Tess on the Town: Paonia dairy
Meet Nelly, a vision in white with piercing wide-set eyes. She likes hiking in the mountains.
And Mocha’s Girl, a chocolate-colored beauty with a wild side. She enjoys walking in fields of Colorado wildflowers.
And Uno, she’s easy on the eyes and loves the smell of freshly cut alfalfa.
These are the ladies of Avalanche Cheese Co. Instead of naming employees of the month, owner Wendy Mitchell, recognizes individual goats prized by the staff for their milk production and overall sweet demeanor.
They are among the 200-plus Nubian, Alpine and Saanen goats living on the Avalanche 130-acre farm and dairy in Paonia.
Nelly produces 12 pounds of milk a day in peak summertime and Uno, despite having only one working teat, gives a gallon and a half a day.
The free-range goats spend their days running and grazing the pastures, and eating until their bellies bulge. For the next two months Mitchell and her staff will be busy on the farm as kidding season starts.
The goats of Avalanche produce the milk for Mitchell’s creamery in Basalt, where she and head cheese maker, Kevin McCullen, produce hand-crafted artisan goat cheese for restaurants, specialty stores and farmers markets in western Colorado.
After 20 years as a chef, Mitchell wanted to get closer to the sod and became interested in cheese making.
She sold her restaurant in Houston and spent a year in England, where she learned the craft of cheese making.
McCullen joined Avalanche in 2009 after working for four years at Aspen’s Little Nell, where he concentrated his efforts of making cheese and sausages.
The award-winning cheese Avalanche makes ranges from pasteurized soft creamy cheeses to aged cheddars.
Here are a few Avalanche creations.
■ Chevre, a milk, creamy fresh goat milk cheese.
■ Lamborn bloomers, a soft-ripened Robiola style cheese, aged just over a month, silky and balanced.
■ Goat cheddar, aged for six to 12 months, it’s a cheese made in the style of tradition British cheddars with goat milk.
■ Midnight blue, a goat milk blue cheese aged for two to four months.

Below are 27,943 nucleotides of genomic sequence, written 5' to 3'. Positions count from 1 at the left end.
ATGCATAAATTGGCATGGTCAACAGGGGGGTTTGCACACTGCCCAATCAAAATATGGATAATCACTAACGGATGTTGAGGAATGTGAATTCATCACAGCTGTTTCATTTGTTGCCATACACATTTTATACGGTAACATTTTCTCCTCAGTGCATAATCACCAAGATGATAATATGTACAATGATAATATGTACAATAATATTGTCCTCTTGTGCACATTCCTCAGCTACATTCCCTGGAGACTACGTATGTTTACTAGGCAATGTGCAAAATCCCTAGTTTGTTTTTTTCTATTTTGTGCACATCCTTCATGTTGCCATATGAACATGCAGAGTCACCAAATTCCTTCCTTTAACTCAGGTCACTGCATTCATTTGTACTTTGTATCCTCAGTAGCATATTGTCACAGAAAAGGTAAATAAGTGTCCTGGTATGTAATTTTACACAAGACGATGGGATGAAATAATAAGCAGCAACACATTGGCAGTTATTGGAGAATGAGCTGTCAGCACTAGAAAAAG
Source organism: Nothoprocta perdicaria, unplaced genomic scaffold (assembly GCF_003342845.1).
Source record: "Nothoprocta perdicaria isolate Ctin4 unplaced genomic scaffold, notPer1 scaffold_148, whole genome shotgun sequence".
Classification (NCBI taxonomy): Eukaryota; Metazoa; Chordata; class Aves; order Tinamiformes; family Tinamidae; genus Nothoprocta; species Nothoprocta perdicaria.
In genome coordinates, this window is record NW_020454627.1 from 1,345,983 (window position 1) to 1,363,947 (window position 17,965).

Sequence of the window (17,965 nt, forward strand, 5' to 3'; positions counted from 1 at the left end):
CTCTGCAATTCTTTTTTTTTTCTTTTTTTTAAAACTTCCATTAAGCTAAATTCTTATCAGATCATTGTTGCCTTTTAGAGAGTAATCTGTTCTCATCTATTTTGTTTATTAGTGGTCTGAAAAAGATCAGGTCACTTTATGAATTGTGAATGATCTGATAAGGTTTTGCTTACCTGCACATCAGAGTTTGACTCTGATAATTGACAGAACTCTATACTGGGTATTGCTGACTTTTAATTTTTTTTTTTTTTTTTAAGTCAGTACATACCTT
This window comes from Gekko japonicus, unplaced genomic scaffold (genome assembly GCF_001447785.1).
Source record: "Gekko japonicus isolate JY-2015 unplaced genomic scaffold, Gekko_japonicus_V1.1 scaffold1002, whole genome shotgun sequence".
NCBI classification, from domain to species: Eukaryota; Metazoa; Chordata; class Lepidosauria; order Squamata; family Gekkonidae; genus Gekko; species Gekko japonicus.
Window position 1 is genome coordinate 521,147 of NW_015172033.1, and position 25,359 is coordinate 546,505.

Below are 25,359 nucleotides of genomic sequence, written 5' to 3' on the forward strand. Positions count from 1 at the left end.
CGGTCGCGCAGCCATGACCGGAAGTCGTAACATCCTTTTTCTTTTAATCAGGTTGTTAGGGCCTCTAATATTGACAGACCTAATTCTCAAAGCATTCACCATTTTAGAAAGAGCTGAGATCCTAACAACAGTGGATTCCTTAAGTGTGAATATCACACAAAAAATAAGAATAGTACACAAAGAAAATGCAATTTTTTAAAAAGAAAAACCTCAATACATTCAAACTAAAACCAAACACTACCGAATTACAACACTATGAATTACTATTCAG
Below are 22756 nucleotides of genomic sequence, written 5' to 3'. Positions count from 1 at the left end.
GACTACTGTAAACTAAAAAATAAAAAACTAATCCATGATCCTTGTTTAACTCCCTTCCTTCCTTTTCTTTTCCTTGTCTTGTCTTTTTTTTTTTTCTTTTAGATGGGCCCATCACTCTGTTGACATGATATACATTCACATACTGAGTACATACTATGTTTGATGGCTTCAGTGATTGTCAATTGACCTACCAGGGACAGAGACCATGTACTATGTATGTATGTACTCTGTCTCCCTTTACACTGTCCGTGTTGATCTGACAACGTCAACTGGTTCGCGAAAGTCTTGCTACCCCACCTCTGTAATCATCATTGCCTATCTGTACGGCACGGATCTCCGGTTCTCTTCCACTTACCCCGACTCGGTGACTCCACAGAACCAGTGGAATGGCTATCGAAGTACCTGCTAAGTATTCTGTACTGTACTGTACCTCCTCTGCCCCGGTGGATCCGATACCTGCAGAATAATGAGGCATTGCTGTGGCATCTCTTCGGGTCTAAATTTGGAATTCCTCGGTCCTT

■ Cabra Blanca, aged semi-soft goat cheese with a lacy pate and hint of citrus.
■ Various chevre spreads seasoned with garlic, organic basil, white truffle oil and lemon.
Avalanche is working toward certified organic status — a long and laborious process — but in the meantime, they make a product that is hormone and chemical free. No pesticides of chemical fertilizers are used on the farm.
Most of the retail outlets that sell Avalanche cheese are in the Roaring Fork and North Fork valleys, and at any Whole Foods markets.
In Grand Junction, Avalanche cheese is sold at Wild West Steaks & Seafoods, next to Crossroads Wine & Spirits, at 24 and Patterson roads.
When I visit my sister-in-law in Paonia, Avalanche farmstead cheese is often on the table and is always the hit of the party.
Next time I venture out that way, I’m going to take one of the farm tours Avalanche offers by appointment. They’ll even throw in breakfast, lunch or dinner at your request.
To make it a day, Mitchell suggests your party take a bicycle tour of the area and start off or end up at the farm. On your bike ride, explore the local wineries and end the day with an al fresco sunset dinner at the farm. They set up tables on the lawn in the shadow of Mount Lamborn, with a view of Uno, Mocha’s Girl, Nelly and the rest of the gang grazing in the pasture.
To arrange a visit, or to order cheese, go to avalanchecheese.com.
BURGER UPDATE: A good source informs me that Five Guys Burgers is indeed planning to open a restaurant in Grand Junction. More to come.
QUOTE: “How can you govern a country which has 246 varieties of cheese” — Charles de Gaulle